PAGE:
Iraq's new prime minister- designate was presenting his nominees for positions in the cabinet to President Jalal Talabani as the Monitor went to press, amid expectations that the National Assembly, or parliament, would vote on them as soon as Wednesday. No details were immediately available, but informed sources said Ibrahim al-Jaafari had proposed 32 ministries, to be divided among Iraq's Shiite, Kurdish, Sunni, and Christian factions. Jaafari regained momentum for finalizing the list late Monday after Sunni politicians dropped their demand that former members of Saddam Hussein's Baath Party be given cabinet jobs.

UN inspectors were sent to verify the claim by Syria that the last of its troops had been withdrawn from neighboring Lebanon. The pullout ended 29 years of occupation. It had other implications as well: Lebanon's pro-Syrian chief of security services resigned and a senior colleague fled the country with his family. Meanwhile, analysts said the withdrawal could trigger major internal change in Syria, amid continuing US efforts to isolate President Bashar Assad's government diplomatically. It also could embolden Assad's political rivals, who will see him as the president who "lost" Lebanon, the analysts said.

Associates and friends of former oil tycoon Mikhail Khodorkovsky, once Russia's richest man, were hoping for the best but bracing for the worst as his fraud and tax-evasion trial ends Wednesday in Moscow with the judge announcing the verdict and his sentence, if convicted. Prosecutors have asked that he be returned to prison for 10 years.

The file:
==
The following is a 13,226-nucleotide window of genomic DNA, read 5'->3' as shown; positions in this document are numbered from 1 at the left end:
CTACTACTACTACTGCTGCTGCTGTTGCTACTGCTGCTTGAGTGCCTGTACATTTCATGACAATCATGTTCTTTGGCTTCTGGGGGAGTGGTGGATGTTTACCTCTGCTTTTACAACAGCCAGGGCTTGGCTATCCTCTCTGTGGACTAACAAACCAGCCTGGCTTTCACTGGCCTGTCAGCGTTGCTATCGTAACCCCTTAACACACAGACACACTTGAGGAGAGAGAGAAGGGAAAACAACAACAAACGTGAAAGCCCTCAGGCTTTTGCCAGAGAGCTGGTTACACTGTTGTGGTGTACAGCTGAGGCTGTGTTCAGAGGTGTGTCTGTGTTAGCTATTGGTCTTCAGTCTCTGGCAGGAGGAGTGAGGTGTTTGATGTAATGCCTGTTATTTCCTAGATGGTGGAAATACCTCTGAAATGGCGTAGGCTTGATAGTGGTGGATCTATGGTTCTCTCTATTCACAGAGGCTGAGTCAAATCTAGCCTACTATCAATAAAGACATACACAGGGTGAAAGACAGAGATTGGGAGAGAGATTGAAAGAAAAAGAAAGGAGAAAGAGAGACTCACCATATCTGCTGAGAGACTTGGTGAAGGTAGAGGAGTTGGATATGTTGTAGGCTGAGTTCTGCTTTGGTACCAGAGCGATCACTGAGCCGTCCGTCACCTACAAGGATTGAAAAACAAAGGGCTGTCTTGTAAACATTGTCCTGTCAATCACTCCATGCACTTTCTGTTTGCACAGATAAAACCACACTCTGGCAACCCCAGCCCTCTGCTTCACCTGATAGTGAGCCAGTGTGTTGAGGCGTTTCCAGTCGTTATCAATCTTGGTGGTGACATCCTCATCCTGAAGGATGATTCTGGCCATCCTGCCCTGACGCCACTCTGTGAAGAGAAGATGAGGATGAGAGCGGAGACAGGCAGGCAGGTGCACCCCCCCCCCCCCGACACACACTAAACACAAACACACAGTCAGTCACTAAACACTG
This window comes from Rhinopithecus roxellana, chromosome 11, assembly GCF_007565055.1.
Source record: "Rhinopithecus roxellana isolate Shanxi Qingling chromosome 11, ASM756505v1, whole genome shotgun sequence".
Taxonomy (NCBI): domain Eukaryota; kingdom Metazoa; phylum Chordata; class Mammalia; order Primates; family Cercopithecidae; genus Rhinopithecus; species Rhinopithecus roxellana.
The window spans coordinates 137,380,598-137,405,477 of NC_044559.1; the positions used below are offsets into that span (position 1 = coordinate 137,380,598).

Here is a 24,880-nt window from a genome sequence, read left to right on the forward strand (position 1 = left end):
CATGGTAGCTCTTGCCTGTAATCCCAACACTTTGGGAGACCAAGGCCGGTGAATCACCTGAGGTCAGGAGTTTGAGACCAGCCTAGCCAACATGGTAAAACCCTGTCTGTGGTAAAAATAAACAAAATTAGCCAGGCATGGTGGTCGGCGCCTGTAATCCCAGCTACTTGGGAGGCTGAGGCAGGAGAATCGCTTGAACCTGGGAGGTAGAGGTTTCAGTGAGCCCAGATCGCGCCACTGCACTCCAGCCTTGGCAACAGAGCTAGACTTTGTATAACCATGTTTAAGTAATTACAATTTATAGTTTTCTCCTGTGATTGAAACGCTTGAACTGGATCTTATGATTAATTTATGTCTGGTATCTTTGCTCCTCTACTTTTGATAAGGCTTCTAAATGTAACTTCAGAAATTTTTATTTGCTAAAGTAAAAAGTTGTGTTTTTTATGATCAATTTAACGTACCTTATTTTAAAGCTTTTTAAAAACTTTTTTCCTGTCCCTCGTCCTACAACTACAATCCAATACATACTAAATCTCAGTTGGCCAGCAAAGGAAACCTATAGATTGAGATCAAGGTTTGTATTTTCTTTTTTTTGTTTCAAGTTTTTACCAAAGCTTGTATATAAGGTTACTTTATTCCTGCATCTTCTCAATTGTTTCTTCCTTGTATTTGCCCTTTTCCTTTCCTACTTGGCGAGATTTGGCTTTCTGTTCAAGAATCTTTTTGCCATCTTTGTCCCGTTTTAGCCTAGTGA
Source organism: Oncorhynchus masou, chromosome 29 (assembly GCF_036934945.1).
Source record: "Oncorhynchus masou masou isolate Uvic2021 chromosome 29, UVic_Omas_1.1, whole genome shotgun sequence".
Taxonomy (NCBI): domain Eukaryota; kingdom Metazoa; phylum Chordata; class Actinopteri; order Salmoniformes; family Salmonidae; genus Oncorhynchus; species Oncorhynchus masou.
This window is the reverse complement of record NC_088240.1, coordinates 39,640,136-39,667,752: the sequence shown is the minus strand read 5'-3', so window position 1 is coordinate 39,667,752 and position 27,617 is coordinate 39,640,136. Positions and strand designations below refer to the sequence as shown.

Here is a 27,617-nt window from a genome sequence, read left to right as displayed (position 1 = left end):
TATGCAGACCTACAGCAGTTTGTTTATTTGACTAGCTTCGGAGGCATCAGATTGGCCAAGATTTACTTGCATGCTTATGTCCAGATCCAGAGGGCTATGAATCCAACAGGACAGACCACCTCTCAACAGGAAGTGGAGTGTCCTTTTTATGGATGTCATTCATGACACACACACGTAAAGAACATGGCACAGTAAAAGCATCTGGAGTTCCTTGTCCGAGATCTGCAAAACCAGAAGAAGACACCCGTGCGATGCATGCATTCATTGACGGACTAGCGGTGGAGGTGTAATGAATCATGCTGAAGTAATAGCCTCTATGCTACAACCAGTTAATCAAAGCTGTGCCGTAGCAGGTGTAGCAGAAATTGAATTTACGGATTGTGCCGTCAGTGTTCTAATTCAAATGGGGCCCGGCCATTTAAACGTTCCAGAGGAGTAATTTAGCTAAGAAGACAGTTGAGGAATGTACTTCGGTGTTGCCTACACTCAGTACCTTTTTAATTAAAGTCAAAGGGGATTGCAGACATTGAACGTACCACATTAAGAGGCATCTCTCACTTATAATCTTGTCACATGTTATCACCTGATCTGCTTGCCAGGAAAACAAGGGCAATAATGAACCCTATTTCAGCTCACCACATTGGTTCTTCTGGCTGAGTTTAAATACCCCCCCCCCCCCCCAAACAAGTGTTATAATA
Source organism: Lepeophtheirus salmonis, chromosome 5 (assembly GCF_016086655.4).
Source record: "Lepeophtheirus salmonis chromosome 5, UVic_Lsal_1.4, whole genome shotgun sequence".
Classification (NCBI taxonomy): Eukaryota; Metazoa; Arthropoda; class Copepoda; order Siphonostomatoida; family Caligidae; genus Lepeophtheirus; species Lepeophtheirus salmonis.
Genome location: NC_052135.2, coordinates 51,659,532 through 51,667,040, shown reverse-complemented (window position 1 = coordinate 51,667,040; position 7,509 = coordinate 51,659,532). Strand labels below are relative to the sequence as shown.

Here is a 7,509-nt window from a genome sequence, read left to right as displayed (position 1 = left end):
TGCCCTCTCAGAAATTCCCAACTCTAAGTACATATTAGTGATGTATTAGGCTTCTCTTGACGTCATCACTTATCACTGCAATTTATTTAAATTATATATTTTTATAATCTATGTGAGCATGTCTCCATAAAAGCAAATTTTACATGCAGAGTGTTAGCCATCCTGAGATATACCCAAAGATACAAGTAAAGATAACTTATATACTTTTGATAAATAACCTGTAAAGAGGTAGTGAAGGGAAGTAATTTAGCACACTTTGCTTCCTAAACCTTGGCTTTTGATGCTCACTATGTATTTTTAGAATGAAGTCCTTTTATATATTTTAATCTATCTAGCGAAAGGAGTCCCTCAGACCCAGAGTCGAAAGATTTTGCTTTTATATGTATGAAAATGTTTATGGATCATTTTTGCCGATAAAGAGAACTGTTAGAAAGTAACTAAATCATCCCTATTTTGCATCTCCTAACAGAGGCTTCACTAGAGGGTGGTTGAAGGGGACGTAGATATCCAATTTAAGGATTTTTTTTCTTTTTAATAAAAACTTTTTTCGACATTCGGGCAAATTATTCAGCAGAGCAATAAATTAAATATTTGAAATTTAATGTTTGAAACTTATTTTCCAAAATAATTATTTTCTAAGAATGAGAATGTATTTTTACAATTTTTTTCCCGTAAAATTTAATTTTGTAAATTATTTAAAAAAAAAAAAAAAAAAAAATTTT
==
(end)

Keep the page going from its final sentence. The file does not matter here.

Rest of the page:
More violence erupted in the streets of Togo's capital as opposition supporters protested the announcement of Faure Gnassingbe as the winner of the presidential election Sunday. Officials said he took 60 percent of the vote, compared to 38 percent for his closest challenger. Gnassingbe vowed to form a government of national unity. But runner-up Bob Akitani's Union of Forces for Change party said it "will never" accept Gnassingbe as president.

Two more survivors were pulled from the wreckage of a Japanese commuter train that left the tracks Monday. But the number of deaths from the accident rose to 76. Railway officials said the train operator's records indicated he had been issued a warning less than a year ago for overshooting a station because of excess speed.

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